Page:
For Weiss, there have been good times—including a 28-goal season in 2009-10—and bad times, like his 13-goal season in 2007-08.
This season, Weiss has registered a total of 16 goals and 40 points through 58 games with the lowly Panthers, which puts him on pace to score around 56 points on the season.
While he's not a lock to be an “elite” No. 1 centre, many experts feel, in the right situation and with the right linemates, that Weiss could be a great No. 1 NHL centre—maybe even a star.
For the most part, even with the benefit of playing on a line with Nathan Horton (now with the Boston Bruins) at times, many experts believe Weiss’ talent has been wasted in Florida. The fact remains that Weiss has never tasted the glory of the playoffs, and the way things are going in Florida, it appears as if it may be another three or four years until they are ready to make a serious run at a playoff spot.
Like many rebuilding teams, the Panthers are expected to make a number of deals at the trade deadline designed to cut salary and gain draft picks and prospects, with the vision of building through the draft.
Signed to a contract that will see him carry a cap hit of $3.1 million through 2012-13, Weiss is moderately priced when you consider his current offensive numbers. That said, when you calculate his upside (which is tremendous), his $3.1 million contract becomes extremely affordable, if not a bargain.
Well-priced players are rare in today’s NHL, so it’s not a lock that Florida Panthers general manager Dale Tallon would be willing to deal a player of Weiss’ ilk. That said, when asked about potential deals, Tallon stated that he would be willing to look at any and all offers.
Let’s face it—as good as Weiss might be, he and the Panthers haven’t accomplished a darn thing in a decade, which is to say no player should be untouchable in Tallon’s mind.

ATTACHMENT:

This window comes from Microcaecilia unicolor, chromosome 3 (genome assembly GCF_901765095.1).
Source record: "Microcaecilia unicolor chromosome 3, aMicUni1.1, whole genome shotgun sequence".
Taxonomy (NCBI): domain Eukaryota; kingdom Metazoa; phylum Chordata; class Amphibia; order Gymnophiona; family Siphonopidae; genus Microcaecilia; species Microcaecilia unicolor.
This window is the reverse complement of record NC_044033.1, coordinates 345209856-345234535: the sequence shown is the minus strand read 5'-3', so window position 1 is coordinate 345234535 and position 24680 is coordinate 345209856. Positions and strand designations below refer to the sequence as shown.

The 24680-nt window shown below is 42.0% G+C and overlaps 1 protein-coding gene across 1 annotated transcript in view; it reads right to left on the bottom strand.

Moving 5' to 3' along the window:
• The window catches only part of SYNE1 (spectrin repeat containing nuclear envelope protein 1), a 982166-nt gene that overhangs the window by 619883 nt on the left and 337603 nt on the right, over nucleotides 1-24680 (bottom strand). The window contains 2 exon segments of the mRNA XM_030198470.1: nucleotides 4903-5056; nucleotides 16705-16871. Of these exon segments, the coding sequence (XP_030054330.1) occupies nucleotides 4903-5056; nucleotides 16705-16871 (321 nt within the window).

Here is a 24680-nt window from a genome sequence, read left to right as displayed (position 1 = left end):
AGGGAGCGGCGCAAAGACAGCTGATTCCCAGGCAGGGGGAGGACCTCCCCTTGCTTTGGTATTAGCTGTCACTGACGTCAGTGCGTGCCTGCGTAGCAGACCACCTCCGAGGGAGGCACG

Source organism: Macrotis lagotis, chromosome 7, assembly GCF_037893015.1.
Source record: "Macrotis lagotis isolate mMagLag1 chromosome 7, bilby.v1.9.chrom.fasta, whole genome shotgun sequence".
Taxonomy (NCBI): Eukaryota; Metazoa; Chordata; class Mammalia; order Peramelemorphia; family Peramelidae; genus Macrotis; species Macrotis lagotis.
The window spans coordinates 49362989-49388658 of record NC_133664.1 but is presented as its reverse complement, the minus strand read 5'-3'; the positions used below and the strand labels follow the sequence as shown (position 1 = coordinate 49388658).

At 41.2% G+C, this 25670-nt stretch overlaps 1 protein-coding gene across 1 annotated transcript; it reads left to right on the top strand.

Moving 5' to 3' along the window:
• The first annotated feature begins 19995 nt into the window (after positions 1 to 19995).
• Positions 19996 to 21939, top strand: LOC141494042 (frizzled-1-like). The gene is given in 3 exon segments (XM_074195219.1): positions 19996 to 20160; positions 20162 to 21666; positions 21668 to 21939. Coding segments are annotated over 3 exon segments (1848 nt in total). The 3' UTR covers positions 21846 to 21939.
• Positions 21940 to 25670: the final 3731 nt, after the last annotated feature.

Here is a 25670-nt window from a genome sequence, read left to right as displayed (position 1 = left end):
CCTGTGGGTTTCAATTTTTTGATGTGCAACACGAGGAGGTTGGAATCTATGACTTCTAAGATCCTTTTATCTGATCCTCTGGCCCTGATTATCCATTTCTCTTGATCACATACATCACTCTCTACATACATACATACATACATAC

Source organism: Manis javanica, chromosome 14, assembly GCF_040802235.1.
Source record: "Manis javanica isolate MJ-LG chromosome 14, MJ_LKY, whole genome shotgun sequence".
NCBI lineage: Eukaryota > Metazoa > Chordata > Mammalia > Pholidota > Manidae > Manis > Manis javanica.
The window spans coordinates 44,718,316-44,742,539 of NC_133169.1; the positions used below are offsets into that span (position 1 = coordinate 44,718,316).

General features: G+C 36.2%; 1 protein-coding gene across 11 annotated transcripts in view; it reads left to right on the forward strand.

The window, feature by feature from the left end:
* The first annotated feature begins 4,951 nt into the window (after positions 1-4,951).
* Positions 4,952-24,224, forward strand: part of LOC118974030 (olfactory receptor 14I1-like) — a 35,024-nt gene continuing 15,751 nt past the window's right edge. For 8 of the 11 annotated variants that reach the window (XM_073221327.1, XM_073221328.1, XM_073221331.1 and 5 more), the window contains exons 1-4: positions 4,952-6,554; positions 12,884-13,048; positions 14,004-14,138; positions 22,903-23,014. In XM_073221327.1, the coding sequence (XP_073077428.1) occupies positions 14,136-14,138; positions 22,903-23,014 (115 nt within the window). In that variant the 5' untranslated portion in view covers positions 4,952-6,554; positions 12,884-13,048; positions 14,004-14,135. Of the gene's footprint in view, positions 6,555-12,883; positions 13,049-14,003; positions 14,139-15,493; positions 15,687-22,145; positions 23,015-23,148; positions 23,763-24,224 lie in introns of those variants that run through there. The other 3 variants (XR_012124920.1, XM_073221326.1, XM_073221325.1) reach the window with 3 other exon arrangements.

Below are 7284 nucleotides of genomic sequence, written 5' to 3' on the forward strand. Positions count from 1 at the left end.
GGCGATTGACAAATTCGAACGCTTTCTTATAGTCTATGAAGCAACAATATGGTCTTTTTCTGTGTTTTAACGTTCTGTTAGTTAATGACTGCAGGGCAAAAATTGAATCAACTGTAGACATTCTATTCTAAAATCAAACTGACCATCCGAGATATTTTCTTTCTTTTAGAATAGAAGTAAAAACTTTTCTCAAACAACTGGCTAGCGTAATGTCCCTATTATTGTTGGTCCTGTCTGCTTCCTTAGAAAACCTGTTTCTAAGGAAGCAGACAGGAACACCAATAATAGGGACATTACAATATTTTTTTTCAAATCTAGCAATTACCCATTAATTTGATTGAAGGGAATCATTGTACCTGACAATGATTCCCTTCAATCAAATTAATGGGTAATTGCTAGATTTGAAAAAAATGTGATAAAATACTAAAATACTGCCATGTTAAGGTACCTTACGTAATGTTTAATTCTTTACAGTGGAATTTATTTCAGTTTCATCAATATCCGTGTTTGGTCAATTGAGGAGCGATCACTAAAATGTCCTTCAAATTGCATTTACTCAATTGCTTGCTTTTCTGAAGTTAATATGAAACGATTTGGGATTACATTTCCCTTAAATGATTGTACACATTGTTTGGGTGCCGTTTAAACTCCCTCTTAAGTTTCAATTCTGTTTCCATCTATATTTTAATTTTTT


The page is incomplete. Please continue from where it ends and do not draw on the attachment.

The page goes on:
Word on the street has Tallon attempting to build a long-term winner through the draft. That means players with expiring contracts, such as Bryan McCabe, Cory Stillman, Tomas Vokoun, Darcy Hordichuk, Radek Dvorak, Chris Higgins and Marty Reasoner, may be on the move, as may Steve Bernier, Shawn Matthias, Byron Bitz, Jack Skille, Mike Santorelli and Keaton Ellerby, all of whom are pending restricted free agents.
In all honesty, outside of Vokoun and McCabe, few of those players will garner much in return, if anything.
With that in mind, if Tallon wants to secure first round draft picks and prospects, he will have to trade away some of his better talent, and that is why Stephen Weiss’ name keeps popping up.
From the Toronto Maple Leafs' standpoint, the trading of James Neal and Matt Niskanen from the Dallas Stars in exchange for Pittsburgh Penguins defenseman Alex Goligoski, may lead many to believe that the Stars are clearing cap room in order to accommodate the signing of pending unrestricted free agent Brad Richards to a new long-term contract.
The reality is Richards is still the Stars’ property, and until the time he becomes a free agent, the Maple Leafs organization and their fans cannot begin to dream of adding him to their roster. It is that uncertainty that has some fans believing that Toronto general manager Brian Burke may be better off trying to pry away a player like Stephen Weiss from the Florida Panthers instead of taking a “wait and see” attitude on Richards.
So what will it take to land Weiss?
It’s a complicated scenario, but one could guess that the starting point for a player of Weiss’ ilk would be the Maple Leafs' two first round draft choices in the upcoming NHL Entry Draft (acquired through trades with both Philadelphia and Boston) and one of Toronto’s top forward prospects, such as Nazem Kadri, Greg McKegg or Jerry D’Amigo, or one of Burke’s prized goalies, such as Ben Scrivens, Jussi Rynnas or (if healthy) Jonas Gustavsson.
Now, don’t get me wrong—giving up two first round draft choices and a top-flight prospect for any player, even though talented and full of upside, is a bit risky, especially when you consider that Weiss has been on the disappointing side for much of his career. But again, Burke’s choices of landing Richards are slim at best, so you just have to investigate other options.
Looking at the rest of the UFA field, there really isn’t another solid centre worth signing. That said, there will be a number of teams looking to shed salary this summer, but there are no guarantees that any of them will be looking to deal their No. 1 centres.
Is Stephen Weiss the right fit in Toronto? It’s debatable. But at just 27 years of age, Weiss looks to fit the age bracket Burke is trying to build around, and given his reasonable salary, offensive prowess and potential, Weiss looks to be as good a fit as any.
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